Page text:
The main use of LPT is to stake it in order to have the right to do work on the network. Staking means depositing some token into a smart contract (also called “bonding”), which is locked up for a period of time before it can be withdrawn. This serves as a sort of “performance pledge” which can be penalized or taken away if the user does not act honestly. Users who stake have the right to do work in two ways: they can either 1) do the work themselves or 2) stake towards someone else to do the work.:

  1. Users who stake can opt to run transcoding nodes on the network. These nodes contribute significant hardware (CPU + GPU) and bandwidth, and can charge broadcasters for the service of transcoding their live videos into all the formats and bitrates requested, and then serving them to the network.
  2. Users who do not wish to run their own transcoding nodes can instead delegate their stake towards other candidate transcoders. These users are providing the service of vetting and QA’ing all the transcode candidates to choose honest, high performing, cost effective ones.

Users who do work on the network will earn fees in ETH, and increase their allocation of LPT resulting in more future work. For more details on the relationship between fees, inflationary token, delegates, and transcoders, see the details in the Livepeer Whitepaper or the wiki post on delegation.

Decentralizing The Network and The Livepeer Token Genesis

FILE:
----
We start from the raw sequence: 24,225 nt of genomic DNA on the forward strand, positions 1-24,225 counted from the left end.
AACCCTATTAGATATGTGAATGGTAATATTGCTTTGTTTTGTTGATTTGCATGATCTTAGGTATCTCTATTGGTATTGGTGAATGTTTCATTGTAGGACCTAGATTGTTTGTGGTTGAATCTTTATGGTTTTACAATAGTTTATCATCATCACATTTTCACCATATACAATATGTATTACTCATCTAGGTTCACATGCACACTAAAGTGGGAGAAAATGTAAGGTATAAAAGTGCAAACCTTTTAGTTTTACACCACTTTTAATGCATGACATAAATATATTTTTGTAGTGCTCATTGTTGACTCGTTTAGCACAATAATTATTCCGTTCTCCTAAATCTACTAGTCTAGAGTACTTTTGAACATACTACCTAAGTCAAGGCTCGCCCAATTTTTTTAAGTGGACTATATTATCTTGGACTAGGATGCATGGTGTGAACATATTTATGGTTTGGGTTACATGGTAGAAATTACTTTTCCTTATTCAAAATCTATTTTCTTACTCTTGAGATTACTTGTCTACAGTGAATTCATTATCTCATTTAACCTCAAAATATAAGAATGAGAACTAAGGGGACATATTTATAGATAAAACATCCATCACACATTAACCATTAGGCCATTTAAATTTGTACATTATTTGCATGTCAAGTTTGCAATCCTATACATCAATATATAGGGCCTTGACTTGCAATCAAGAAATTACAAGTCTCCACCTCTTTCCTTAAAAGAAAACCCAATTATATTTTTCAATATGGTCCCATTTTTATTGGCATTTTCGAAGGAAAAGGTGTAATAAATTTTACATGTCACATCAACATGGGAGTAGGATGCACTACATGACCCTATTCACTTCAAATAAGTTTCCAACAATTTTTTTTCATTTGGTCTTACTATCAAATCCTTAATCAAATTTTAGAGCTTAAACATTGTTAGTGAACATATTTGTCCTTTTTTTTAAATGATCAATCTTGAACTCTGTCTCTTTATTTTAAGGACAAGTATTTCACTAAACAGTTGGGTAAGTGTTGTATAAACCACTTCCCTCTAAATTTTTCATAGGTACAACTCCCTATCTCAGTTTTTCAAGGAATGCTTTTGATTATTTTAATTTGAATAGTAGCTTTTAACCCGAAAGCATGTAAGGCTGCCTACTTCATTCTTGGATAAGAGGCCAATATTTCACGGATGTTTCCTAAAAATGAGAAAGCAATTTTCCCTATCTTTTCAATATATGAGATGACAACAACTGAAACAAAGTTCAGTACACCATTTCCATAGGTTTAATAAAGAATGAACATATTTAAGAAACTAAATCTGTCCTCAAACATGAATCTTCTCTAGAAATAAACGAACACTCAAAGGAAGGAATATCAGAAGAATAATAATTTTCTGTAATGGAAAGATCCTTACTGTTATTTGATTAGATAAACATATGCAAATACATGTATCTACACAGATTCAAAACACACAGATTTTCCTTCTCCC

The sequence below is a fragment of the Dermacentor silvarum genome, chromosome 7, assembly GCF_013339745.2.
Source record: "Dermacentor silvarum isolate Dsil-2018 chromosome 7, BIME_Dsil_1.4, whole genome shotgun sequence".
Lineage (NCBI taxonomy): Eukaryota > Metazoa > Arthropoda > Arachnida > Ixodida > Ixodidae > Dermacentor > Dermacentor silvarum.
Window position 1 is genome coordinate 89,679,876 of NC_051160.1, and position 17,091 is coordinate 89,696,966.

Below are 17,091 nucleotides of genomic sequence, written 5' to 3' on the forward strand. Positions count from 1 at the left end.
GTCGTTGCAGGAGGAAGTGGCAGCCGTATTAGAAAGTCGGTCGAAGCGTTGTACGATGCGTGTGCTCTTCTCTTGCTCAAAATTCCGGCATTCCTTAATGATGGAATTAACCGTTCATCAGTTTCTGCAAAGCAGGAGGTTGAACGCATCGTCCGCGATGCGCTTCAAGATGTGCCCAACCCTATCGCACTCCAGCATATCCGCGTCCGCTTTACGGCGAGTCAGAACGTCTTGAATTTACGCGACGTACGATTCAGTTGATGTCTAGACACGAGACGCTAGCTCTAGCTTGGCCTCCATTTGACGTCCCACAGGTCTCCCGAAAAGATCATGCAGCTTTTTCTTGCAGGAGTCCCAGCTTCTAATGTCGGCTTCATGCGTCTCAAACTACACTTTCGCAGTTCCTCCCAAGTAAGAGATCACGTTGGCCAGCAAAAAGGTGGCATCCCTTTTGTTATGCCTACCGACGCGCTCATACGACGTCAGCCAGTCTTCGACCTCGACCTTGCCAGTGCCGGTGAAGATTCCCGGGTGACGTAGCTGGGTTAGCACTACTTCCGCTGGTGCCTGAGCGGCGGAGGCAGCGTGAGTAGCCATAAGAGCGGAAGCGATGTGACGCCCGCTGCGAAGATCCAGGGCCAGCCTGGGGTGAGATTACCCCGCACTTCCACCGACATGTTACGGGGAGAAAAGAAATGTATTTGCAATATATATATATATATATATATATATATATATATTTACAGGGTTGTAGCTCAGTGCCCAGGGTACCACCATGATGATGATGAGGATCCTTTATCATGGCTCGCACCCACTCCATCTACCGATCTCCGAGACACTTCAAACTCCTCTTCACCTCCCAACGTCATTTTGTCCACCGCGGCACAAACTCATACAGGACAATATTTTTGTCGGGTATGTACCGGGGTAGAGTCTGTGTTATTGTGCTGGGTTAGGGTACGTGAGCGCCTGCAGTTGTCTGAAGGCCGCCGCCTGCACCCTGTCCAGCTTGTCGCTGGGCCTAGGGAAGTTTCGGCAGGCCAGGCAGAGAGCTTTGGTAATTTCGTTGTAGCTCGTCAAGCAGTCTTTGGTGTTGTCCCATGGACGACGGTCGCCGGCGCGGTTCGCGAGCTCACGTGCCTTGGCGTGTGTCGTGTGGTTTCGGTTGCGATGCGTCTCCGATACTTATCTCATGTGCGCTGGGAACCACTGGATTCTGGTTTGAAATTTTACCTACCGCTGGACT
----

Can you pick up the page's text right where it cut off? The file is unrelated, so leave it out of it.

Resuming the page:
The Livepeer Protocol will have its genesis on Ethereum’s main net on approximately April 30th. Over time the majority of token will be earned through doing work on the network as a delegator or transcoder. However, as a staking protocol where nodes need token in order to do work in the first place, there must be a starting point. The genesis state will specify the rules for generation of 10,000,000 initial LPT. This initial token will be generated and released to the crowd, team, early supporters, and community in a gradual rollout over the next 36 months.

As the network is in alpha during the Snowmelt phase with some failsafes and centralized ability to update parameters by the development team, very little of the token will be initially generated. As the protocol is tested, upgraded, and decentralized both in technology and governance, more and more of the initial 10M token will be distributed, culminating with a fully decentralized, trustless live video network.

The mechanism that participants in the network will use to generate initial token is called a MerkleMine. The MerkleMine will have a 3 month slow start period, in which all Ethereum accounts with greater than 0.1 ETH as of block 5,264,265 will be eligible to generate their pro-rata portion of token. And then following the slow start period, all Ethereum accounts will be able to MerkleMine until all initial token has been generated. Learn more about the MerkleMine here.

The economic model of the Livepeer network incentivizes active participation, and the protocol will allocate token into the hands of active participants — keepers, developers, and node operators. While the MerkleMine will ensure open access to Livepeer across all users who end up wishing to attempt participation later.

For those looking to participate in the network launch, some good next steps are to: